The Chicago Cubs are in the World Series for the first time in decades. The teamâ€™s losing streak is legendary: it hasnâ€™t won the title since 1908, and last made it to the Series in 1945. Itâ€™s a drought that has become so ingrained in culture that itâ€™s held up as an enduring yardstick for the idea that there are just some things will always stay the same, even far into the future.
The losing streak is supposedly due to a curse placed on the team in 1945, which author Jim Butcher adapts in his 2011 Dresden Files short story “Curses”. In it, a pair of mythological Welsh figures level the curse on the Cubs when theyâ€™re not permitted to watch the game.
Thatâ€™s not the only time that the Cubs has figured into speculative fiction. The team has popped up in a handful of books and movies over the years. The losing streak has become such a predictable thing that itâ€™s assumed that it will never, ever be broken, which makes it the perfect continuity benchmark for science fiction. How can you tell which world or timeline is correct? Check and see if the Cubs have won. If they have, youâ€™re probably in the wrong place.
One of the most notable examples of the Cubsâ€™ losing streak was also the most optimistic for their prospects: in Back to the Future II, Marty McFly notices a holographic headline that announces that the Cubs have swept the World Series in 2015.
Another example comes from Andy Weirâ€™s bestselling novel The Martian, which also picks up the Cubs as a reference point. In the novel, Mark Watney is stranded on Mars, keeping a diary of entries as he fights to survive. His entry for his eleventh day on the planet is short:
I wonder how the Cubs are doing.
When asked about the line, Weir noted that he wasnâ€™t a Cubs fan, but that he included the reference to the team because “I just thought that would be just the thing to make Markâ€™s pathetic situation even more pathetic.” Not only is Watney stranded, but his favorite team canâ€™t even make the World Series.
The dig also made it into one of the film adaptationâ€™s promotional videos, where the Chicago-born Mark Watney asks the Cubs to hold off on winning a world title until heâ€™s back:
Given that The Martian takes place in 2035, itâ€™s clear that Weir isnâ€™t exactly holding his breathe for a Cubs win anytime in the near future, and recently poked some fun at the situation in a Facebook post:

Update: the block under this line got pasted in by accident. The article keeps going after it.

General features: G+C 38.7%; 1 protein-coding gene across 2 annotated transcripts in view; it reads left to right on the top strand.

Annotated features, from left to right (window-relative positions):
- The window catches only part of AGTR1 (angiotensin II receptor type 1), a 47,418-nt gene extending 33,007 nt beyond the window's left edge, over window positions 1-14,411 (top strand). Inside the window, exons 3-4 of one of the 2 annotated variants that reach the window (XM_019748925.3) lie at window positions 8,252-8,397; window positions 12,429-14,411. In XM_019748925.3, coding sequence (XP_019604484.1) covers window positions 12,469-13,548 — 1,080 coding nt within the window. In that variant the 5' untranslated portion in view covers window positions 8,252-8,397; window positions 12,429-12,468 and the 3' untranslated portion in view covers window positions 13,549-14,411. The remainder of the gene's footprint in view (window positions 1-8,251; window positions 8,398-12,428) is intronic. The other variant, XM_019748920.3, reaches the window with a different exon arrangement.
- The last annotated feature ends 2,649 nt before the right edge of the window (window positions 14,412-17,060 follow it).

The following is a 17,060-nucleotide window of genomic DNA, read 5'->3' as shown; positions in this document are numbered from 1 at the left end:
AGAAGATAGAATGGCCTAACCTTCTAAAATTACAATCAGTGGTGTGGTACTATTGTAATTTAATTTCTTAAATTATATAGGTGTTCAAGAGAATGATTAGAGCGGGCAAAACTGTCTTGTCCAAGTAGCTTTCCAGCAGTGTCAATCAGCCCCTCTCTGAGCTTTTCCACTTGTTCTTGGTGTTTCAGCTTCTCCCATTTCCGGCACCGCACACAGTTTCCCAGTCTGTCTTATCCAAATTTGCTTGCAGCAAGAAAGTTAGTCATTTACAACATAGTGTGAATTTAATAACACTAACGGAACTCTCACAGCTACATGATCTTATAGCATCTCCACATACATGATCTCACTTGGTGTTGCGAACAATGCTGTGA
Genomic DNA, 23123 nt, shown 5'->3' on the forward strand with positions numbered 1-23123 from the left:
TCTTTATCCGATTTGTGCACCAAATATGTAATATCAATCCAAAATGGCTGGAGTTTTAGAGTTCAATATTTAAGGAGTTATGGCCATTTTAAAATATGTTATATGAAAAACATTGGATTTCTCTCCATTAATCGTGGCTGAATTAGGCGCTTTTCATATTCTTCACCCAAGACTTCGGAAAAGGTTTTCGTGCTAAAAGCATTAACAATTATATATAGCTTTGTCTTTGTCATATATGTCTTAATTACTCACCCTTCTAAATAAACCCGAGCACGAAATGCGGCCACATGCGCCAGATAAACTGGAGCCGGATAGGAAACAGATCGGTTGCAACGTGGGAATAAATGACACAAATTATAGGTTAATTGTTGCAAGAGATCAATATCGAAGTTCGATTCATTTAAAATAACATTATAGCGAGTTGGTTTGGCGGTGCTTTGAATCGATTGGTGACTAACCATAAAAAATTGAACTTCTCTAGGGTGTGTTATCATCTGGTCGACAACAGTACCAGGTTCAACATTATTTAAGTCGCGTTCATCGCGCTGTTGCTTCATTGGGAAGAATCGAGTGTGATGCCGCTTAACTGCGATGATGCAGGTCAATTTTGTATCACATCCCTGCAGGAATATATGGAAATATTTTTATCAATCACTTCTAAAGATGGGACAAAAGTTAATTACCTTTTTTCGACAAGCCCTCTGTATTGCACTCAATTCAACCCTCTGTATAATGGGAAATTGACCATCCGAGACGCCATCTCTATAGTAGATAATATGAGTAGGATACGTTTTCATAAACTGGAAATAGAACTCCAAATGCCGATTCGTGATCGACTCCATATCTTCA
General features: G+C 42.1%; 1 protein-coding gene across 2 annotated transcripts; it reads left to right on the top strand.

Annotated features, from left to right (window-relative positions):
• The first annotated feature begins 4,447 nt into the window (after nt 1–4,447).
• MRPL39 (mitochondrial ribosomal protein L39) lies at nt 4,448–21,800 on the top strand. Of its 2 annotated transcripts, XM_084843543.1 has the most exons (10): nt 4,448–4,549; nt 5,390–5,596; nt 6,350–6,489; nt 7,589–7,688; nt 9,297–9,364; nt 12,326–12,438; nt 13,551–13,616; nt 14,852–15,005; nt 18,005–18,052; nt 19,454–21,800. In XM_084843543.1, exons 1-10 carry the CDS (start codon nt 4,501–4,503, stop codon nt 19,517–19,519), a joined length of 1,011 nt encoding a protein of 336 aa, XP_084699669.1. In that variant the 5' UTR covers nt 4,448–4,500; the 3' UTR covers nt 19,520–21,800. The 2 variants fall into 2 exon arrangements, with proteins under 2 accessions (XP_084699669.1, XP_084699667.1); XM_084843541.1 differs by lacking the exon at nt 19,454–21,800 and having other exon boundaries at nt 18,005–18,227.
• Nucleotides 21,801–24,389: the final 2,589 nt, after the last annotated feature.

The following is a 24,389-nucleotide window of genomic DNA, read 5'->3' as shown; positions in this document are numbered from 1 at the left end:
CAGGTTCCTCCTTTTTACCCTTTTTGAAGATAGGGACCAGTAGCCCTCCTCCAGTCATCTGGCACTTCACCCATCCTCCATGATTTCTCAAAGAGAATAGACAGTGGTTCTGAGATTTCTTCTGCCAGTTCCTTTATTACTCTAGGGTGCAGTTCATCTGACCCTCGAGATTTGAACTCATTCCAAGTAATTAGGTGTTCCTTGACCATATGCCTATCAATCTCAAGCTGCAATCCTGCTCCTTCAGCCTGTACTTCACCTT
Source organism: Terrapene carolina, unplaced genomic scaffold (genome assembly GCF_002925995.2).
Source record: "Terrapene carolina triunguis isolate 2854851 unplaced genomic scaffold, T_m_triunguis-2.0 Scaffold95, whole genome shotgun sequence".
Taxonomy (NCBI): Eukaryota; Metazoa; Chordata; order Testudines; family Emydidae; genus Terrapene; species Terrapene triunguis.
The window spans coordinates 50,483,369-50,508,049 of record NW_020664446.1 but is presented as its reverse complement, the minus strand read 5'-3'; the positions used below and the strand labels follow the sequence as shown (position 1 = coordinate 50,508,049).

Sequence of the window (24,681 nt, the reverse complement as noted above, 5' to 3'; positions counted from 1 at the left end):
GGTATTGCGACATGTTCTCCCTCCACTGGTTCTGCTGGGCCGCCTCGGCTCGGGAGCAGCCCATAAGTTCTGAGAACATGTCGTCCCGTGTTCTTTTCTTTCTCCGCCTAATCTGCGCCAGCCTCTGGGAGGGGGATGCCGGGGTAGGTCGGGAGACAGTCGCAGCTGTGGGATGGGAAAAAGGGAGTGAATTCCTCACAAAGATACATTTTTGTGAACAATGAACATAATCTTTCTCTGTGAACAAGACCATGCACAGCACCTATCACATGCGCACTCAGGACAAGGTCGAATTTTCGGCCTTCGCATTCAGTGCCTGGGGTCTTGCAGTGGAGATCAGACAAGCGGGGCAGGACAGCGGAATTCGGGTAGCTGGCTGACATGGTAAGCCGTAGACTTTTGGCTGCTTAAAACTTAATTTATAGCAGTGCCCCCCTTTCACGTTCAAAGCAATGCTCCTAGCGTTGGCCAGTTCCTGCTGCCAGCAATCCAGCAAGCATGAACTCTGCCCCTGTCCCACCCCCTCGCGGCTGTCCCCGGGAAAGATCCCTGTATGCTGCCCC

Some authors are even more cynical about the prospects of a Cubs win. John Scalzi works the Cubs into his novel The Human Division, where the team becomes an pivotal plot point. In the fifth chapter, “Tales from the Clarke”, one character, Wilson, begins to suspect that the passengers they just picked up are, he takes his suspicions to his superiors, outlining the teamâ€™s centuries-long losing streak.
“It means,” Wilson said, “that thereâ€™s no possible way a Cubs fan who has been on Earth anytime in the last two years would fail to tell any baseball fan that the Cubs won the Series. And when I identified myself as a Cards fan, Tiegeâ€™s first reaction should have been to rub the Cubbies victory in my face. Itâ€™s simply impossible.
Later in the chapter, the team and the situation is used to unveil the duplicity of their passengers:
“The Cubs won the Series two years ago, Marlon,” Wilson said.
“What?” Tiege said.
“Swept the Yankees in four. Final game of the Series, the Cubs hurler pitched a perfect game. Cubs won a hundred and one games on the way to the playoffs. The Cubbies are world champions, Marlon. Just thought you should know.”
Coloma watched Marlon Tiegeâ€™s face and noted that the manâ€™s physiognomy was not well suited to showing two emotions at once: utter joy at the news about the Cubs, and complete dismay that heâ€™d been caught in a lie.
Scalzi noted in an interview in 2013 that the team has an obligation to keep up their losing streak:
“We need to have a team that has the courage and fortitude not to win, to be the people who are an example of striving and reaching and going and failing, but still continuing to do it.”
These handful of examples appear to each come from the same place: that the idea that the Cubs can win is so unrealistic that itâ€™s like science fiction. Up to this point, the teamâ€™s misfortunes are the longest-running in professional baseball, making it easy to assume that this streak will never end. With the Cubs down two games to the Cleveland Indians this year, itâ€™s looking like their status as losers could be accurate in the far future.